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The regulation of environmental and public health risks is one of the most controversial areas of contemporary government activity. This book is a study of the public law dimension of these controversies and in particular the interrelationship between risk regulation, public law, and theories of legitimate administrative governance. Legal disputes over risk regulation standard setting have primarily been disputes over what role public law should play in constituting and limiting the power of administrative risk regulators.
This is even in those jurisdictions where regulatory regimes bear little resemblance to the administrative state. Such conflicts are due to a clash of different visions over how to make standard setting legally, socio-politically, and constitutionally legitimate and they can be best described as disputes over administrative constitutionalism. Two different models of administrative constitutionalism have dominated the legal discourse over risk regulation - the rational-instrumental and the deliberative constitutive.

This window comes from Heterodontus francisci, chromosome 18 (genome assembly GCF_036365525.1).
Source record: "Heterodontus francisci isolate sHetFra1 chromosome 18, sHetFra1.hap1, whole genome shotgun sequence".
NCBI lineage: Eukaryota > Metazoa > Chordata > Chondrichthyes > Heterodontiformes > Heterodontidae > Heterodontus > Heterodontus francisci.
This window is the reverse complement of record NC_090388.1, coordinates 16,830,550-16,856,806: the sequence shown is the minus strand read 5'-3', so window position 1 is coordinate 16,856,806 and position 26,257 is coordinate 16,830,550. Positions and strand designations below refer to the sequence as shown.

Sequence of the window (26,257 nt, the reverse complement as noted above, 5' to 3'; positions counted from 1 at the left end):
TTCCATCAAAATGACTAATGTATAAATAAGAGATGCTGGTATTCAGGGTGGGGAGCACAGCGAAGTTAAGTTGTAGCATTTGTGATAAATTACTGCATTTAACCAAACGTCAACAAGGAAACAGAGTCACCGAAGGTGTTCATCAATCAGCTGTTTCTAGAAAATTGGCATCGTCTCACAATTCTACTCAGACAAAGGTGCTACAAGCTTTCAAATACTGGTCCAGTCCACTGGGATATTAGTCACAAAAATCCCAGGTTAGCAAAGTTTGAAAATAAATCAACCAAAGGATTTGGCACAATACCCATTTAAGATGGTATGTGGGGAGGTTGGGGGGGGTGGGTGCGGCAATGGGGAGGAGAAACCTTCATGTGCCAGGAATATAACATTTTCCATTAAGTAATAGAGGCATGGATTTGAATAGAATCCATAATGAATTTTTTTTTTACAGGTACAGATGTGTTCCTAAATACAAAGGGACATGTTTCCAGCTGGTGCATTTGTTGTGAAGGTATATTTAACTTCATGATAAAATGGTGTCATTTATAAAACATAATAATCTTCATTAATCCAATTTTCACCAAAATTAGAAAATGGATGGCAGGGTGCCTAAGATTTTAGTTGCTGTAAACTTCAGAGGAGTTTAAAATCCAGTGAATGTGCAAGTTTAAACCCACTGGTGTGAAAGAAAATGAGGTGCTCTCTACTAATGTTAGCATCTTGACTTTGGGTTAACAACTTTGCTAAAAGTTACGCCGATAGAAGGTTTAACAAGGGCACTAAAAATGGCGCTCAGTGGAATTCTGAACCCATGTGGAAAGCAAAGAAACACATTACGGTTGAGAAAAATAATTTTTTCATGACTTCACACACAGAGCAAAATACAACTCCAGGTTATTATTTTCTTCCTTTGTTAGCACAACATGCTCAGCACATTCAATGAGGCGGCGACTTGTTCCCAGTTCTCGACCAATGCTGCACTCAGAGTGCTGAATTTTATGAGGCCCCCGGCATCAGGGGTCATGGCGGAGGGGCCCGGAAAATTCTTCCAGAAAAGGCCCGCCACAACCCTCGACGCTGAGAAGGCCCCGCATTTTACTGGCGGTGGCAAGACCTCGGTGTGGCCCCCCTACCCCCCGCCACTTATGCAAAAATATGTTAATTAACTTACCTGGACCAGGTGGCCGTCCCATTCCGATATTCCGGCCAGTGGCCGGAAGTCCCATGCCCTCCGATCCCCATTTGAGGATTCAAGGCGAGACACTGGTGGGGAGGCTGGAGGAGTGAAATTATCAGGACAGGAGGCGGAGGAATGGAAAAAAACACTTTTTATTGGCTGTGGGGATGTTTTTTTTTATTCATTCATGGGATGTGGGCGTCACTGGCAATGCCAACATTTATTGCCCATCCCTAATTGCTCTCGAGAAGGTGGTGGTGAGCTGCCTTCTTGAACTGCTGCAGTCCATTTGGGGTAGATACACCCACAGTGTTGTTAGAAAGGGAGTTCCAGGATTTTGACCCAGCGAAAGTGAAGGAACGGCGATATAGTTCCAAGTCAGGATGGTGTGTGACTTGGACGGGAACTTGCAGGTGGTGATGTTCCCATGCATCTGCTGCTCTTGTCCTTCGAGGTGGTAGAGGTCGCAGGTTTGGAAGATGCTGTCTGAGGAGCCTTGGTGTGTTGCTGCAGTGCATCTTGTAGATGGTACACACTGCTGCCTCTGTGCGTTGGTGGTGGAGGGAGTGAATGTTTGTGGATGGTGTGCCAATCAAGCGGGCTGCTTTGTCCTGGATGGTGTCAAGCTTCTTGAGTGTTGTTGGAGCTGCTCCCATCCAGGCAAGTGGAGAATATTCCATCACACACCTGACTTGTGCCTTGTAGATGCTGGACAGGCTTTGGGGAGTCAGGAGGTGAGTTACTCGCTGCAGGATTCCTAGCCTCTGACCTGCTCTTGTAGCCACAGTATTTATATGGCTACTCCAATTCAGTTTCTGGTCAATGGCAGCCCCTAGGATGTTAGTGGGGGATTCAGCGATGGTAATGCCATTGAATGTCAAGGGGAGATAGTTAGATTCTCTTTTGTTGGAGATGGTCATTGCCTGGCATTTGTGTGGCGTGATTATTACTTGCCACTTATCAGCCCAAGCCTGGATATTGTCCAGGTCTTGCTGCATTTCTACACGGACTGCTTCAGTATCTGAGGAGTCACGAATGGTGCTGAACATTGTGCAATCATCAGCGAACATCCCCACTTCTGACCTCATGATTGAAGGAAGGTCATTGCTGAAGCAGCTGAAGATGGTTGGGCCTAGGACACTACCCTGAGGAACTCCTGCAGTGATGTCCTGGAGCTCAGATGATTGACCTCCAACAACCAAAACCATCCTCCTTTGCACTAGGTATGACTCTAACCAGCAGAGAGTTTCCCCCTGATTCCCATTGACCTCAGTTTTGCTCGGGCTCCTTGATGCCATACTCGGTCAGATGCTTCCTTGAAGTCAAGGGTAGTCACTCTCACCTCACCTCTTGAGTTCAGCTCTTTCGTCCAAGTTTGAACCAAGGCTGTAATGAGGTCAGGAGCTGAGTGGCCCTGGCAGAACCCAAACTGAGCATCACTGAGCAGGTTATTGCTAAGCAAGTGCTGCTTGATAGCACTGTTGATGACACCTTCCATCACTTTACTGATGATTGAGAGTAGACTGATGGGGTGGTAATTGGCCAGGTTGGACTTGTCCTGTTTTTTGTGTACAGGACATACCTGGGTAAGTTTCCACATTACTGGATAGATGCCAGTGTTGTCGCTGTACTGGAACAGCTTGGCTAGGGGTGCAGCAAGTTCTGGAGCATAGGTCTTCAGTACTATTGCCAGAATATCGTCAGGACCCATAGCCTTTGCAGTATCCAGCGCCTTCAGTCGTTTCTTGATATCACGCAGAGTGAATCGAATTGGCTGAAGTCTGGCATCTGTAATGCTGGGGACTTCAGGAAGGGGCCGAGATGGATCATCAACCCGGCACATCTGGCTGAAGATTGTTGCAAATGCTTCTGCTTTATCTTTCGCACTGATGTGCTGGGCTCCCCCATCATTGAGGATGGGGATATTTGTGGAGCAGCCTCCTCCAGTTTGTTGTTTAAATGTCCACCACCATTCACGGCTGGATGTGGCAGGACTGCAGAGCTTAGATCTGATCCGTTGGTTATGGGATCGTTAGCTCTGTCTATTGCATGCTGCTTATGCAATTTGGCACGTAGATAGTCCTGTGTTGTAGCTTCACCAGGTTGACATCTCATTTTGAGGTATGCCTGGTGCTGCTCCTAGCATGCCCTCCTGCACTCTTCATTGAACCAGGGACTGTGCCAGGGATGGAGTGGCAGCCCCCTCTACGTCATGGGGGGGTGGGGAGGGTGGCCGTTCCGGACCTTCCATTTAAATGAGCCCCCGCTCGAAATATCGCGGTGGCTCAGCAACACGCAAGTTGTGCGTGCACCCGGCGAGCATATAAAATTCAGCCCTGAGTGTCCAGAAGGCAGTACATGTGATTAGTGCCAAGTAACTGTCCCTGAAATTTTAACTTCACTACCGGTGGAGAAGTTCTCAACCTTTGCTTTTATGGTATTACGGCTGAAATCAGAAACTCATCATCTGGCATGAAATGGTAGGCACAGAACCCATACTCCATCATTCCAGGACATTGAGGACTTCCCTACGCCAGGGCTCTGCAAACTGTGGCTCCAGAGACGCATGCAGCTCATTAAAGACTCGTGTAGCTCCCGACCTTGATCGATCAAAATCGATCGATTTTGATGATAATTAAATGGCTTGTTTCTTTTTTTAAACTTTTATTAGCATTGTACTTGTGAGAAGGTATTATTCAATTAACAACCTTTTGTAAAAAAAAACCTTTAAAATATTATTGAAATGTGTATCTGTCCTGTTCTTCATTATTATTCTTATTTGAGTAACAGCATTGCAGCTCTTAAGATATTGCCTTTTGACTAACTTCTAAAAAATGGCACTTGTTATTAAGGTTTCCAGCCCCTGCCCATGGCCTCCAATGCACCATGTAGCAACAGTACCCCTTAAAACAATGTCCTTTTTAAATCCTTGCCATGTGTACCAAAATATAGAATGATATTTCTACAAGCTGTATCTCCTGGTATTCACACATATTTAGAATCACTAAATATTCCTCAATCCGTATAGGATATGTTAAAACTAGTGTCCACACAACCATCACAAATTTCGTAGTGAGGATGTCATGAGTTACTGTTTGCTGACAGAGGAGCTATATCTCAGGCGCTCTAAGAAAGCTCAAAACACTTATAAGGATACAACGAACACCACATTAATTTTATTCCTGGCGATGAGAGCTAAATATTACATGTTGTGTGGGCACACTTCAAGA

The book discusses these in detail and examines the legal implications of them in four case studies taken from four very different legal cultures, the US, UK, EC and WTO. It is shown that administrative constitutionalism is an inescapable feature of risk regulation and this has implications for both legal scholars and law reformers alike.